It also committed to mainstreaming arts and culture infrastructure (theatres, music halls, art galleries) into the infrastructure development programme and identifying dedicated streams of resources for their development.
Further, it committed to working with stakeholders to identify the incentives, capacity building and other support required from the State to scale up cultural production and the creative economy.
Lastly, it committed to mainstreaming the creative economy in Brand Kenya and commercial diplomacy, including appointing accomplished Kenyan artistes and creative sector personalities as cultural ambassadors among other commitments in the arts and crafts, film and music.
If the Kenya Kwanza Bottom-Up Agenda is implemented, it has the potential to greatly improve the economy and the lives of Kenyans.
The government has started implementing some of the ideas. For instance, to address the issue of unemployment among the youth, the government and private sector have collaborated to launch an ambitious programme called the Kenya Youth Employment and Entrepreneurship Accelerator Program (K-YEEAP).
The programme, which was unveiled by the Kenya Private Sector Alliance in Nairobi, aims to create one million job opportunities within a year by providing business, technology, and finance training to individuals under the age of 35, along with direct employment opportunities for selected candidates.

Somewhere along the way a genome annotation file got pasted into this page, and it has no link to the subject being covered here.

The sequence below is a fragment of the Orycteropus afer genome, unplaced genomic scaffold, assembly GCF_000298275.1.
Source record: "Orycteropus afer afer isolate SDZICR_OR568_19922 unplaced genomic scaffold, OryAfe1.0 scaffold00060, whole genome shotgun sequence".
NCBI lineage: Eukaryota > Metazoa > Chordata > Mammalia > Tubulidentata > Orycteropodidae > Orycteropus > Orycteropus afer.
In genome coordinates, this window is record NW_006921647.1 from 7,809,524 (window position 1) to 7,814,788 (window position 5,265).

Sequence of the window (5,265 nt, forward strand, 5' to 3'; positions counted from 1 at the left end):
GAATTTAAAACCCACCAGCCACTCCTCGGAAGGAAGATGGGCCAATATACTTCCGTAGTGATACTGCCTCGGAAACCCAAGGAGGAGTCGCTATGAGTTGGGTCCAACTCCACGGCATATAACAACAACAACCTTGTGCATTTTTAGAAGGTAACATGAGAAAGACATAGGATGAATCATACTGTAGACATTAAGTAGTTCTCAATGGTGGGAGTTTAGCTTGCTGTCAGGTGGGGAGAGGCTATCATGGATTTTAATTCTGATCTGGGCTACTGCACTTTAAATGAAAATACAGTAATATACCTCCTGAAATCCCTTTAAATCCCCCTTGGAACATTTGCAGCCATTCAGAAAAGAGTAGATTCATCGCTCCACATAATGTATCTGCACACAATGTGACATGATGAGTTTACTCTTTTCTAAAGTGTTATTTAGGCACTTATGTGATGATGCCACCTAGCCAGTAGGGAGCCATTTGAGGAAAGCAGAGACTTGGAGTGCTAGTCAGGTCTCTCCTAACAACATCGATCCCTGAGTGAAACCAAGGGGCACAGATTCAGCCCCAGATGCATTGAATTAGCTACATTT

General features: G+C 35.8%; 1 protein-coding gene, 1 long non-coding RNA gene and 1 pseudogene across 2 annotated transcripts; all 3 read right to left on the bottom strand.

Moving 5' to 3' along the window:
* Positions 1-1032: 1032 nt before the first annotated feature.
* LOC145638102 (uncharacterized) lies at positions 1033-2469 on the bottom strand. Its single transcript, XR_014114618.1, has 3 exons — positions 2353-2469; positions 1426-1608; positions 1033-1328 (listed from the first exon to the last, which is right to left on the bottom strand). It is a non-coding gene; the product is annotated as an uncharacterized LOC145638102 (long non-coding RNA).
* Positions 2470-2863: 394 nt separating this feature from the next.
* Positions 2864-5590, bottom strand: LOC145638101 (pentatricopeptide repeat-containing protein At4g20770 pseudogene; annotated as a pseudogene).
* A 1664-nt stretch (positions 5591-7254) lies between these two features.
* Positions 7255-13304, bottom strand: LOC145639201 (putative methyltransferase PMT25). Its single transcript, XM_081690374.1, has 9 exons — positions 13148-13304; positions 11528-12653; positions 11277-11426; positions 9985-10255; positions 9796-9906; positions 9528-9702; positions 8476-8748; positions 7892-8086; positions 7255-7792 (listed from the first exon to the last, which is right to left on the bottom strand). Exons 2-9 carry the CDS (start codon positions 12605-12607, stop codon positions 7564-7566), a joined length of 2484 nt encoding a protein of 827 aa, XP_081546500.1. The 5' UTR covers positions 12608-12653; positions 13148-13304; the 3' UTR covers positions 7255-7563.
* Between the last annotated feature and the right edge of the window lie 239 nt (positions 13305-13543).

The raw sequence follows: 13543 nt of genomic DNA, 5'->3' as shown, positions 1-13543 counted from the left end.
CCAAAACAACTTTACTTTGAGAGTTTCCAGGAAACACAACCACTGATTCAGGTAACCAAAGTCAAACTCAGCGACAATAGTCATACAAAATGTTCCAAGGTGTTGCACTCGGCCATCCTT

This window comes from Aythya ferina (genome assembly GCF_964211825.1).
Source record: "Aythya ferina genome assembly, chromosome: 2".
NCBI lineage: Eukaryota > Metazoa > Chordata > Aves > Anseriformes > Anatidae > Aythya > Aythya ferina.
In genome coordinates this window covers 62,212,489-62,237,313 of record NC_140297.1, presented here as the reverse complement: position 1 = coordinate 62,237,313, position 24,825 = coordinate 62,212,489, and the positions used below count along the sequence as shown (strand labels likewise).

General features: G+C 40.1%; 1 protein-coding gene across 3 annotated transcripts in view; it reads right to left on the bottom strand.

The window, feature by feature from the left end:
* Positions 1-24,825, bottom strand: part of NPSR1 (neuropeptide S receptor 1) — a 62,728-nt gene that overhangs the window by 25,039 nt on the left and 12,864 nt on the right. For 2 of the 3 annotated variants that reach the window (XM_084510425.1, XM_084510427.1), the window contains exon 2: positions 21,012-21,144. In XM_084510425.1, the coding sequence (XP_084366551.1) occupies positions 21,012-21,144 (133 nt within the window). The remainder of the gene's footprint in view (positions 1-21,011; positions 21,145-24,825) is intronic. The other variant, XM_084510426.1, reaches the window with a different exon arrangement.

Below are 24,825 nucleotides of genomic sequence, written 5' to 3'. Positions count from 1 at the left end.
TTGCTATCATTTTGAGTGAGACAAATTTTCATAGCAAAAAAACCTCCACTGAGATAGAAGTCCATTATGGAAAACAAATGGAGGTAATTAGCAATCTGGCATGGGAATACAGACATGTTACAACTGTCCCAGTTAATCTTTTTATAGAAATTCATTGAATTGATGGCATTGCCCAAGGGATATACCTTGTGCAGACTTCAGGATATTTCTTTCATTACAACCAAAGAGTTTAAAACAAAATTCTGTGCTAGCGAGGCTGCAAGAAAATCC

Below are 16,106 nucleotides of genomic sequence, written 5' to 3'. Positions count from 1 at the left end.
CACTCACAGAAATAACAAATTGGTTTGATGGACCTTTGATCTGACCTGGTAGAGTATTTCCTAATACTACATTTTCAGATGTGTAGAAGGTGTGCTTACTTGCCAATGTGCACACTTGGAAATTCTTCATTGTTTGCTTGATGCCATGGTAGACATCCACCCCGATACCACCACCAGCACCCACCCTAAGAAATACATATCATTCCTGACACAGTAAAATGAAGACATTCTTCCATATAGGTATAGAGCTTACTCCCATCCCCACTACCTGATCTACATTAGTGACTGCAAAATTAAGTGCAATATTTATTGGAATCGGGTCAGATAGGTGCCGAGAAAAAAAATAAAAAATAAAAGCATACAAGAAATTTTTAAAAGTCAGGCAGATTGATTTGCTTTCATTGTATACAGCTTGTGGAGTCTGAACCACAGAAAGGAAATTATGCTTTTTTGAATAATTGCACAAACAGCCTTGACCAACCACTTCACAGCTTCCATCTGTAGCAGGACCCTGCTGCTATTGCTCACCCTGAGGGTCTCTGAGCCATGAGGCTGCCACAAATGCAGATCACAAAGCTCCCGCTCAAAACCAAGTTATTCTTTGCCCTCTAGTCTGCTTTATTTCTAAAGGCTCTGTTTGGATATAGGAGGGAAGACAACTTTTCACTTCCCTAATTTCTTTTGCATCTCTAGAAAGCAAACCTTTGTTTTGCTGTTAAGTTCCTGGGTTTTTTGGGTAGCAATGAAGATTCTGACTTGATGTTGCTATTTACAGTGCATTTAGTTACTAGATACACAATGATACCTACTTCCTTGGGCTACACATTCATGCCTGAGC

K-YEEAP’s focus on entrepreneurship is critical to empowering young people to generate job opportunities and support the country’s economic growth, which has been severely impacted by the Covid-19 pandemic.
With the backing of the private sector, the government is confident that K-YEEAP will succeed in its objective of creating a million jobs in just one year.
Other ways of promoting job creation
The government should consider working to create an enabling environment for businesses to thrive. This can be achieved by reducing red tape, improving and building quality infrastructure to connect domestically and globally, and providing incentives for investment. By doing so, it can attract both domestic and foreign investment, which can in turn create more jobs and drive economic growth.
The government should also consider investing in sectors such as manufacturing, agriculture and tourism that have a high potential of generating numerous job opportunities. It is also vital for the government to harness the technological advancements and entrepreneurship that are creating new and different jobs.
In conclusion, the main engine of job growth is the private sector. The Kenya Kwanza government should therefore work closely with the private sector and take public policy actions that will enable it to achieve its goals towards job creation as articulated in the Kenya Kwanza Bottom-Up Agenda.
This will unlock Kenya’s human and economic potential and significantly reduce poverty as well as the quality of life of its citizens.
Elsie and Maryann are tax consultants at Ernst & Young LLP. The views expressed herein are not necessarily those of EY.